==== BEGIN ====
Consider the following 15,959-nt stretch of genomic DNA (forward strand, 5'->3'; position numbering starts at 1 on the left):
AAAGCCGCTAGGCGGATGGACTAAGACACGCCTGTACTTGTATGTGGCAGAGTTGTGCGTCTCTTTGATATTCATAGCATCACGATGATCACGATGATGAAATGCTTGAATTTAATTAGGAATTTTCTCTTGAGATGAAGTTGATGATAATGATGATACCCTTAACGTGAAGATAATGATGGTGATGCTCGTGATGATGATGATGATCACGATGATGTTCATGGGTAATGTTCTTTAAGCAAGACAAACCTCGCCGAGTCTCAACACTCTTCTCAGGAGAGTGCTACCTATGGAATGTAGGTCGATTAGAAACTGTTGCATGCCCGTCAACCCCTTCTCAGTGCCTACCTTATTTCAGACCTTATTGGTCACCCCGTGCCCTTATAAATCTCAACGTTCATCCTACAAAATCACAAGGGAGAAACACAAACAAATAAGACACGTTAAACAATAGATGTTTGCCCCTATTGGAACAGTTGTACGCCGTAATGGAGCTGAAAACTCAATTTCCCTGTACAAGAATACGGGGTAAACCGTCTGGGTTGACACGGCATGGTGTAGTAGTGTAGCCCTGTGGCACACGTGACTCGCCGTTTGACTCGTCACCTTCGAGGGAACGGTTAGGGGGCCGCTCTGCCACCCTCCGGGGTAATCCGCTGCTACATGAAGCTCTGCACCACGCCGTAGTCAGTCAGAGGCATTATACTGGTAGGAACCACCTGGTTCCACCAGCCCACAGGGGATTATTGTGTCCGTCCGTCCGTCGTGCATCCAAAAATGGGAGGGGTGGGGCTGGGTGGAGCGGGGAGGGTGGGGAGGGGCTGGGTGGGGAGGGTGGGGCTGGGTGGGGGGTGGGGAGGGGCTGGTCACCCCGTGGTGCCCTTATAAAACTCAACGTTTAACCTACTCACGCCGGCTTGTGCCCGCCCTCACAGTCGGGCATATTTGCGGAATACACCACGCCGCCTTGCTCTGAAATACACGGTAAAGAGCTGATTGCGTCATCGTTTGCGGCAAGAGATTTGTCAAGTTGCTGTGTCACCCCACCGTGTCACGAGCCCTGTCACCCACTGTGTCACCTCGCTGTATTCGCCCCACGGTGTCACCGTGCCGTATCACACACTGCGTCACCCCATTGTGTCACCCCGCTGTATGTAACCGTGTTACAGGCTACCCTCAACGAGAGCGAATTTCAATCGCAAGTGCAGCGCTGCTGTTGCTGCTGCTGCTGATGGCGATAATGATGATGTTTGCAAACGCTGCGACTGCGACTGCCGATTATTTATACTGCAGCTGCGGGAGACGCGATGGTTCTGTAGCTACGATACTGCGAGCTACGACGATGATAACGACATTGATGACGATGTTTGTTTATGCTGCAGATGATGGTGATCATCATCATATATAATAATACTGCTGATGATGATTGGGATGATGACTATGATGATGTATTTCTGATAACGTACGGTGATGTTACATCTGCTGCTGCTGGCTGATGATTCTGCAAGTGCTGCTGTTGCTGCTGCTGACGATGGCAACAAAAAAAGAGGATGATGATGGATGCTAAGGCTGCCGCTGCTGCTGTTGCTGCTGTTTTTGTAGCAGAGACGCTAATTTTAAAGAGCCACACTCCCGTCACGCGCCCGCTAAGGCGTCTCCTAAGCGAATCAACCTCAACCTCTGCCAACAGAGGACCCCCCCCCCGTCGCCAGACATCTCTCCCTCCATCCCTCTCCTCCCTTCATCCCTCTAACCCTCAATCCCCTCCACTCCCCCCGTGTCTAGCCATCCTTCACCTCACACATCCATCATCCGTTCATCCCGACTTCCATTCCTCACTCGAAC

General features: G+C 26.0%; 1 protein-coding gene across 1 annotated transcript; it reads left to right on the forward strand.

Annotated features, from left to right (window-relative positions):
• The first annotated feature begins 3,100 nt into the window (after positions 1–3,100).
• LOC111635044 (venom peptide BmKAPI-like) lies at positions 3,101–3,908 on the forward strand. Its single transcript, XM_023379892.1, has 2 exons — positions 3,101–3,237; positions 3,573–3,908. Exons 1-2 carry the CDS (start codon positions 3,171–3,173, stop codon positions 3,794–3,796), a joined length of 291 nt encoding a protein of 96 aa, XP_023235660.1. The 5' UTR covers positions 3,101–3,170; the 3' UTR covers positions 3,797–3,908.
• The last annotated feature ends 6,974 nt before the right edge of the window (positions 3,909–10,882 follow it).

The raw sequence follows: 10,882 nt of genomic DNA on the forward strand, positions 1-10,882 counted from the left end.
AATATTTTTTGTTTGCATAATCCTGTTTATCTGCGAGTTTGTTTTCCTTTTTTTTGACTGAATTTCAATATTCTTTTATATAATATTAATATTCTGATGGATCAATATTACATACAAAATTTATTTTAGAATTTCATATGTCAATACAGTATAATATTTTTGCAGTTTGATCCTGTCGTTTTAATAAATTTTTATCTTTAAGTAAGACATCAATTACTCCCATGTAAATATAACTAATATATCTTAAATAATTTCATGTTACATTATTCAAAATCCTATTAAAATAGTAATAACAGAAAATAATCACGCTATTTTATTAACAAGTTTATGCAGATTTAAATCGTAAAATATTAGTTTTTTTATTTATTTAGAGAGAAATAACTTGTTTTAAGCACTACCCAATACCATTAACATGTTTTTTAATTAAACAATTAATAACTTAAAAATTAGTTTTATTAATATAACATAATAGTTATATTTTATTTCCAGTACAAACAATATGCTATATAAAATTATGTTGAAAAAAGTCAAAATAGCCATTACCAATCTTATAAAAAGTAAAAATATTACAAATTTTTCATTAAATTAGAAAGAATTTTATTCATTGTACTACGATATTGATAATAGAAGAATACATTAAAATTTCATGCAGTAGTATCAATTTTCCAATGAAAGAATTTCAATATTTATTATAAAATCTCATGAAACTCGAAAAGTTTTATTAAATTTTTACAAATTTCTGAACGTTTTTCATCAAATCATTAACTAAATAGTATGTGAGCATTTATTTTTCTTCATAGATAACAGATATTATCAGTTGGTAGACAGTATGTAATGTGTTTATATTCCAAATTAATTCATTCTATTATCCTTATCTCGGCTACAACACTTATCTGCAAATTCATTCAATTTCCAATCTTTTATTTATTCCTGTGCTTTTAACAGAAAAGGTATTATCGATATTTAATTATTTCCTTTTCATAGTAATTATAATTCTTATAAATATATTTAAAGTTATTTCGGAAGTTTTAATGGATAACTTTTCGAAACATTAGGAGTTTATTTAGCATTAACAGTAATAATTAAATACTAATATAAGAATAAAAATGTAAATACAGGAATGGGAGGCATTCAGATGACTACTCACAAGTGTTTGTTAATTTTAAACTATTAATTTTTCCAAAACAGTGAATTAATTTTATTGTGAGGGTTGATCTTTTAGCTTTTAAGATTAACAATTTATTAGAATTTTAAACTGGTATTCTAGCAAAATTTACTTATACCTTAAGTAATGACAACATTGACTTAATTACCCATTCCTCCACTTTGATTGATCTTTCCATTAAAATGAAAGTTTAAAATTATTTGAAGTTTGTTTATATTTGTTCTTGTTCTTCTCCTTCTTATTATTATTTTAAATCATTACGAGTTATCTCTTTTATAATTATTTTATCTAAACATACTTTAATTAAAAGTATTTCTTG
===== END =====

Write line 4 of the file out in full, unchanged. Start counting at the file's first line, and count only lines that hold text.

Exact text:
Annotated features, from left to right (window-relative positions):